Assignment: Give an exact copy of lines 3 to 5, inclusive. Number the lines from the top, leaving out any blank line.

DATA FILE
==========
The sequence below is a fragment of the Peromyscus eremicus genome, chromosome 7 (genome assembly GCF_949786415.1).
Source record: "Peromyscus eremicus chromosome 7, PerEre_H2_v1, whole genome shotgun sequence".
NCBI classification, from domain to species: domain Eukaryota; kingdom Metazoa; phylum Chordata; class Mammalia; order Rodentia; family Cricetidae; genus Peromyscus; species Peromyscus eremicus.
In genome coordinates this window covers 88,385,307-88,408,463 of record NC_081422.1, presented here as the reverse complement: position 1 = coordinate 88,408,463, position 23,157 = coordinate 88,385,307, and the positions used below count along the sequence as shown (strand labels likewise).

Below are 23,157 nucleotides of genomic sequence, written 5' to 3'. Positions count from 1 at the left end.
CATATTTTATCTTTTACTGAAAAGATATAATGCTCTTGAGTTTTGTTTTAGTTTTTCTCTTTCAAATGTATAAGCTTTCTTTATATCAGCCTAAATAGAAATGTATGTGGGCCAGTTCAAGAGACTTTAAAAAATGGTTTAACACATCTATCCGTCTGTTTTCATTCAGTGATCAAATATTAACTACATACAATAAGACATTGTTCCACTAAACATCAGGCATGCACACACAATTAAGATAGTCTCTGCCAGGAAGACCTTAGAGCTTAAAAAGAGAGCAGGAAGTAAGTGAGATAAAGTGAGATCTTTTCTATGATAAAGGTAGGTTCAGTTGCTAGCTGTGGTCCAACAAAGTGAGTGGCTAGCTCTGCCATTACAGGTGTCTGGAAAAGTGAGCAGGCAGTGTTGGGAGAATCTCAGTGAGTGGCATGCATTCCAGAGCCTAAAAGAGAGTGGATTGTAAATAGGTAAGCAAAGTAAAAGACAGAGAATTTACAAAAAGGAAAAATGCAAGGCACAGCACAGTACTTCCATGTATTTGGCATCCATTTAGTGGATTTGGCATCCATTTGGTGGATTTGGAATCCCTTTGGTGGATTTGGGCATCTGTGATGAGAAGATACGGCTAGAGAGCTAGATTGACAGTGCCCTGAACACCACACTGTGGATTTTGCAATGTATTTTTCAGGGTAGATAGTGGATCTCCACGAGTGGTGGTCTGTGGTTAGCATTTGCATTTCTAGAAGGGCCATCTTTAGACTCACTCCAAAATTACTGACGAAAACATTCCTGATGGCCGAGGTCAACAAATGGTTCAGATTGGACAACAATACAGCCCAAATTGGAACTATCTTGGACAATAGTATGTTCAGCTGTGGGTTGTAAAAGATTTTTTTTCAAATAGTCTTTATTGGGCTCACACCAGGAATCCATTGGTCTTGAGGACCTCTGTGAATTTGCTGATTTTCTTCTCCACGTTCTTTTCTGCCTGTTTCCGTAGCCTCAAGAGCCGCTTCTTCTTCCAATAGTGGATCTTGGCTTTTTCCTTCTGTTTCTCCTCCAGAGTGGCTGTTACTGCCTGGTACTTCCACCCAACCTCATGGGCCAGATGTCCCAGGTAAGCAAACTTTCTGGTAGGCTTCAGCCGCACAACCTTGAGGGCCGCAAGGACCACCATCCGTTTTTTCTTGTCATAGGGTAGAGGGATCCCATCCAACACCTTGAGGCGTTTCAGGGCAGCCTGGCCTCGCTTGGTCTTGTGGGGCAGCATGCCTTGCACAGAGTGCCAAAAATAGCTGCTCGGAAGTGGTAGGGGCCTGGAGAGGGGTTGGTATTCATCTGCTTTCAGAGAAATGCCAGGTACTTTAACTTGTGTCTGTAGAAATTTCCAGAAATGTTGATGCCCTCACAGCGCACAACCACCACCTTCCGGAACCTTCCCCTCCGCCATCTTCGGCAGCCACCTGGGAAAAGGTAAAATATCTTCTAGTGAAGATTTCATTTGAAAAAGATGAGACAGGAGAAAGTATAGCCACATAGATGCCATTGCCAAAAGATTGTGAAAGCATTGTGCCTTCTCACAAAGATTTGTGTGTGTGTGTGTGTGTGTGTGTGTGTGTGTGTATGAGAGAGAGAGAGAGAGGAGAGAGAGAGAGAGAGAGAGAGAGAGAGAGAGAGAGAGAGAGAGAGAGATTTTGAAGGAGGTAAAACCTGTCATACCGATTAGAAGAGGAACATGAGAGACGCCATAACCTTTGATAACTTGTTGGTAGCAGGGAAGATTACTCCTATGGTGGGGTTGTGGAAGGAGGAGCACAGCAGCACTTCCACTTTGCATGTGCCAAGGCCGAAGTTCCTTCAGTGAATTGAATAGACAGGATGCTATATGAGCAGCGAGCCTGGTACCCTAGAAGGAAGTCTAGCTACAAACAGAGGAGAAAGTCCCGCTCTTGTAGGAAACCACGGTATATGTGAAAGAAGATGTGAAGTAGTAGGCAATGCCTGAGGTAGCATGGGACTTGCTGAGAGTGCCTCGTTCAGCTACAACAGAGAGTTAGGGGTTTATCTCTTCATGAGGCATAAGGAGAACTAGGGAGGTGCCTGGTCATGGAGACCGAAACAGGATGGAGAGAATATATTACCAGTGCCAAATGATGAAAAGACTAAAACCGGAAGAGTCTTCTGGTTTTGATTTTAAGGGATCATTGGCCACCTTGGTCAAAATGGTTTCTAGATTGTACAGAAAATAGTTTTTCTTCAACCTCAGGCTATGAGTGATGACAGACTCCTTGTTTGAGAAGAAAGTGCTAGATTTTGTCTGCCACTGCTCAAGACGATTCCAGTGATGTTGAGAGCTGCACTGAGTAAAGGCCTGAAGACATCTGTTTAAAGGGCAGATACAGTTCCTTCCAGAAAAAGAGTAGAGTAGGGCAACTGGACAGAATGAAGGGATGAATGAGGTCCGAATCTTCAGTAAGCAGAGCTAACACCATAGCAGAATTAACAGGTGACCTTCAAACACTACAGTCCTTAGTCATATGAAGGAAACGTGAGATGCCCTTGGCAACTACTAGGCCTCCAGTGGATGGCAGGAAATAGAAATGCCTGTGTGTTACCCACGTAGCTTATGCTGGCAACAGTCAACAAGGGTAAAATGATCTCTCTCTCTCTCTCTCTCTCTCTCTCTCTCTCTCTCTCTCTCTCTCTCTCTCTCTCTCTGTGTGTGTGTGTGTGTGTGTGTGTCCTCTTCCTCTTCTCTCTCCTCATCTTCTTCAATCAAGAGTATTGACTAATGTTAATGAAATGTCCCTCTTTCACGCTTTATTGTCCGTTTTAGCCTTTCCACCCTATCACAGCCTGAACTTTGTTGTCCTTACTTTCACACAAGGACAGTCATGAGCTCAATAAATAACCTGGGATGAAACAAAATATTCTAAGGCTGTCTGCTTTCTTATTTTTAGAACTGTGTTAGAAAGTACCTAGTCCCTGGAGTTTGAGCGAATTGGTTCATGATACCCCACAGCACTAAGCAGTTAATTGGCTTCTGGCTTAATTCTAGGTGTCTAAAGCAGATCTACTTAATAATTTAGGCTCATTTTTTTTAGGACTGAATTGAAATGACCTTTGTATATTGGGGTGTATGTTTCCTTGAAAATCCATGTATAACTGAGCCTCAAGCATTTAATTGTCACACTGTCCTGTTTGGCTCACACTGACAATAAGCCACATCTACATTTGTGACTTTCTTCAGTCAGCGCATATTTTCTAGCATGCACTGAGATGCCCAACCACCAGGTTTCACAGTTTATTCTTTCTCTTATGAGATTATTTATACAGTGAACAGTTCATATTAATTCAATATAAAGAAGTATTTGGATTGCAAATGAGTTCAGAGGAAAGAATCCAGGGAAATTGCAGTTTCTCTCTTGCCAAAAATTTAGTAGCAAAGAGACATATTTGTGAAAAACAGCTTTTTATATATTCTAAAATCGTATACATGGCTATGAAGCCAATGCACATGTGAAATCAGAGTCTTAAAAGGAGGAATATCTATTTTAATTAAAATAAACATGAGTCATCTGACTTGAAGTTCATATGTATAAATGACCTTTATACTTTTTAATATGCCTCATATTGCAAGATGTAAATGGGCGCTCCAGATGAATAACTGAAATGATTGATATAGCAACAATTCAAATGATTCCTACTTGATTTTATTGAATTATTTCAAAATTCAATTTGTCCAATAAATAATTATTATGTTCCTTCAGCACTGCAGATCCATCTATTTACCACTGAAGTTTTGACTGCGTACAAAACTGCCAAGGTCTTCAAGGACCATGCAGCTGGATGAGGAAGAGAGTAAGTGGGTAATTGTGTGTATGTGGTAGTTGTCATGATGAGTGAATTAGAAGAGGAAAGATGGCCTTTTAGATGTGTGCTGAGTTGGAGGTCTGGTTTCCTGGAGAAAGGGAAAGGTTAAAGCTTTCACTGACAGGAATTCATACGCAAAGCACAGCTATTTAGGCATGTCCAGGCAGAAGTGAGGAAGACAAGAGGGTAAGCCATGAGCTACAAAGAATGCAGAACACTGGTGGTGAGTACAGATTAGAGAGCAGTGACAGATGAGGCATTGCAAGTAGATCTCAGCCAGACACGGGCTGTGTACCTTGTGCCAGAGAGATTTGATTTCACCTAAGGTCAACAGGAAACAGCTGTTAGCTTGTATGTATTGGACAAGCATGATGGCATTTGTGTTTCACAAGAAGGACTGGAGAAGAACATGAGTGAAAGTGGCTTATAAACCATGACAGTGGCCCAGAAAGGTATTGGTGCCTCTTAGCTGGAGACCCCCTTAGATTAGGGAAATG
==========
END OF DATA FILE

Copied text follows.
NCBI classification, from domain to species: domain Eukaryota; kingdom Metazoa; phylum Chordata; class Mammalia; order Rodentia; family Cricetidae; genus Peromyscus; species Peromyscus eremicus.
In genome coordinates this window covers 88,385,307-88,408,463 of record NC_081422.1, presented here as the reverse complement: position 1 = coordinate 88,408,463, position 23,157 = coordinate 88,385,307, and the positions used below count along the sequence as shown (strand labels likewise).

Below are 23,157 nucleotides of genomic sequence, written 5' to 3'. Positions count from 1 at the left end.